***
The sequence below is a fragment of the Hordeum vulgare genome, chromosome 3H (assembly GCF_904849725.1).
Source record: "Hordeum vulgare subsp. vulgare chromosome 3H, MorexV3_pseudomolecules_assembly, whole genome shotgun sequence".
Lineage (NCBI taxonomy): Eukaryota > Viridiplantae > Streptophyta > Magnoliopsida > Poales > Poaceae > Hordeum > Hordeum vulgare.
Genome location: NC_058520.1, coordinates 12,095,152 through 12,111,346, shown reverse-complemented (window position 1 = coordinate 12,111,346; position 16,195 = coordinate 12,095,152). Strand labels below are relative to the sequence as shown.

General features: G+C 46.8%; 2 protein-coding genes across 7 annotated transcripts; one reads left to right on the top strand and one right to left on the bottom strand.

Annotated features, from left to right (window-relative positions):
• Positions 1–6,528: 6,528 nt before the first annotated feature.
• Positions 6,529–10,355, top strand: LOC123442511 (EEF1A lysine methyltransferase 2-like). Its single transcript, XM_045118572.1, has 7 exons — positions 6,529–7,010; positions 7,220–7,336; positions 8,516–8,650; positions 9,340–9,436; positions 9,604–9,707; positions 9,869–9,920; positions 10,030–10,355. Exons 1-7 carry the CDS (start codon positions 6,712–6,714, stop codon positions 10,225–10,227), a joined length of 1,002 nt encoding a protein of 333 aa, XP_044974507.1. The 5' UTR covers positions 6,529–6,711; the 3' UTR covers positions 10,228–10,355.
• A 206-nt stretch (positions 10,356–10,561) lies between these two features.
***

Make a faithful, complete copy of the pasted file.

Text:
The sequence below is a fragment of the Hordeum vulgare genome, chromosome 3H (assembly GCF_904849725.1).
Source record: "Hordeum vulgare subsp. vulgare chromosome 3H, MorexV3_pseudomolecules_assembly, whole genome shotgun sequence".
Lineage (NCBI taxonomy): Eukaryota > Viridiplantae > Streptophyta > Magnoliopsida > Poales > Poaceae > Hordeum > Hordeum vulgare.
Genome location: NC_058520.1, coordinates 12,095,152 through 12,111,346, shown reverse-complemented (window position 1 = coordinate 12,111,346; position 16,195 = coordinate 12,095,152). Strand labels below are relative to the sequence as shown.

General features: G+C 46.8%; 2 protein-coding genes across 7 annotated transcripts; one reads left to right on the top strand and one right to left on the bottom strand.

Annotated features, from left to right (window-relative positions):
• Positions 1–6,528: 6,528 nt before the first annotated feature.
• Positions 6,529–10,355, top strand: LOC123442511 (EEF1A lysine methyltransferase 2-like). Its single transcript, XM_045118572.1, has 7 exons — positions 6,529–7,010; positions 7,220–7,336; positions 8,516–8,650; positions 9,340–9,436; positions 9,604–9,707; positions 9,869–9,920; positions 10,030–10,355. Exons 1-7 carry the CDS (start codon positions 6,712–6,714, stop codon positions 10,225–10,227), a joined length of 1,002 nt encoding a protein of 333 aa, XP_044974507.1. The 5' UTR covers positions 6,529–6,711; the 3' UTR covers positions 10,228–10,355.
• A 206-nt stretch (positions 10,356–10,561) lies between these two features.